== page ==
An academic perspective on the World Economic Forum Annual Meeting in Davos
Today over 1000 chief executives and more than 40 world leaders meet in the Swiss village Davos to discuss the world's issues of today. What is the importance of the conference and what is the actual effectiveness? Dr. Alexandre Afonso, assistant professor in the Department of Public Administration, puts it into perspective in this Q&A.
How important is the World Economic Forum Annual Meeting in Davos?
Davos should be understood in the context of the transformation of global governance in the last 30 years or so, a context in which it has become fairly clear that global issues such as global warming or technological change (the theme of this year’s conference) cannot be solved by intergovernmental negotiations because power has become much more dispersed. They require the participation of a whole range of powerful non-state actors: multinationals, NGOs and other private entities. For instance, can we really reduce carbon emissions without talking to car manufacturers? In theory, an event such as the WEF in Davos, where both politicians, CEOs and other global actors are invited can put all these different actors in contact to think about these global challenges in a way that is not possible within more formal channels such as the UN, the EU or even the G8 or G20.
What is the effectiveness of the conference? Is it just a networking event for world leaders and businessmen or are there any real global issues solved?
In practice, however, the extent to which Davos actually fulfils this function can be debated. For some, it is a meeting place for the global neoliberal elite, where the masters of politics and finance devise plans to exploit the world in an exclusive Swiss ski resort. This is one reason why regular protests have been organised by anti-globalisation movements since the late 1990s, even if the interest in these events has been receding markedly in recent years. For others – and especially those that are there – it is a glorified cocktail party where important people pose for the cameras. The truth is probably somewhere in between, but is difficult to imagine that real « hard » decisions are made in that kind of setting because it has no formal legitimacy (who has the right to be invited?) and participants do not have any requirement to reach agreements on anything.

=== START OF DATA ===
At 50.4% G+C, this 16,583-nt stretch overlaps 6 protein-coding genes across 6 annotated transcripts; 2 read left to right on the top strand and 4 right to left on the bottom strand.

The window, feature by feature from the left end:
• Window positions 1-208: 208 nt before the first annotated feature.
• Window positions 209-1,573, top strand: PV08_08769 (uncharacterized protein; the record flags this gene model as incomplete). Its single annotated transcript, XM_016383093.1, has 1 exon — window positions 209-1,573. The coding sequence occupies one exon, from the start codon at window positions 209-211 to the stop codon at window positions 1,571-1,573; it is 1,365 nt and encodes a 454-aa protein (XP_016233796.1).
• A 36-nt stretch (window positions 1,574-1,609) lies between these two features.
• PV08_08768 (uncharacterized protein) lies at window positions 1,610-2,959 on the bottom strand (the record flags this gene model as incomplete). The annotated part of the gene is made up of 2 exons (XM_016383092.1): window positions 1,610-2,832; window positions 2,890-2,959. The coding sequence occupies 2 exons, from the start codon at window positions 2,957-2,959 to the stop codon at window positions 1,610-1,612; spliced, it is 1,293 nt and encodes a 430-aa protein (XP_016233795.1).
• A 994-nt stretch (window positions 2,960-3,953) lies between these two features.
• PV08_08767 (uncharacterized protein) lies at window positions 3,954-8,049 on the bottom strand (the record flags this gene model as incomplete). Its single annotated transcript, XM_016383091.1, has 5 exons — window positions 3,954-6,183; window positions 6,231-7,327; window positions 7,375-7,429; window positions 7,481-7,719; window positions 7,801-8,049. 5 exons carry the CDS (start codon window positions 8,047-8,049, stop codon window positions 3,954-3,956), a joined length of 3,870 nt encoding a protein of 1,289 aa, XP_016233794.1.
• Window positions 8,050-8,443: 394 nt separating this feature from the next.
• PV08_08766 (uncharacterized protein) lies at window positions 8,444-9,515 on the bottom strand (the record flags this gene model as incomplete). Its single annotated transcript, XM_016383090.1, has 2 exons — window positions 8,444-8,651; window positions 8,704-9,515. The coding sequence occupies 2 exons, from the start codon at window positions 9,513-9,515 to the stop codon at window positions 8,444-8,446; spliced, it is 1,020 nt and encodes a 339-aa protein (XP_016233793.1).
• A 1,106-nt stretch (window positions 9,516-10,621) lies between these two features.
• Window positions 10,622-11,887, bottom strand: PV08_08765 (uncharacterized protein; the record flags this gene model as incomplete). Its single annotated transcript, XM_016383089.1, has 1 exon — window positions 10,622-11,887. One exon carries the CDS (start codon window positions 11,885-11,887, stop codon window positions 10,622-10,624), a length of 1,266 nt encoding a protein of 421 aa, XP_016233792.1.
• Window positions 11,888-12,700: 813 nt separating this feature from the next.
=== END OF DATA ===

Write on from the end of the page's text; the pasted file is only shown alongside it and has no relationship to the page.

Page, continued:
What’s the role of Non State Actors at the conference and how does it relate to formal institutions such as the UN or IMF?
This is probably the most interesting part in Davos: it potentially allows for a dialogue between a wide variety of actors that are not necessarily invited in formal international structures such as the UN, and to think about big, long-term issues that are not necessarily the topic of intergovernmental negotiations. This year, there is a series of events on the impact of technological change on the economy, or the “fourth industrial revolution”, as they call it. It is difficult to imagine a formal intergovernmental meeting devoted to an issue like this; G8 or EU council meeting tend to deal with much more immediate, short-term issues and not with questions such as “what will work look like in an era of robots”. This is potentially a good, idea, but sometimes discerning what is cheap talk and what is long-term thinking is sometimes difficult.
Alexandre Afonso is Assistant Professor in the Department of Public Administration. His main fields of research are public policy and comparative political economy with a focus on welfare state and labour market reforms, the political economy of labour migration, and the role of parties and organised interests in policy reforms. He teaches courses on public policy, organised interests, globalisation and research methods.
Before joining Leiden University, Alexandre Afonso was a lecturer (Assistant Professor) at King's College London (2012-2015). He has held research fellowships at the Max Planck Institute for the Study of Societies in Cologne, the European University Institute in Florence, Johns Hopkins University, and the University of Amsterdam. He holds a PhD in Politics from the University of Lausanne, Switzerland, and studied in Geneva and Zurich.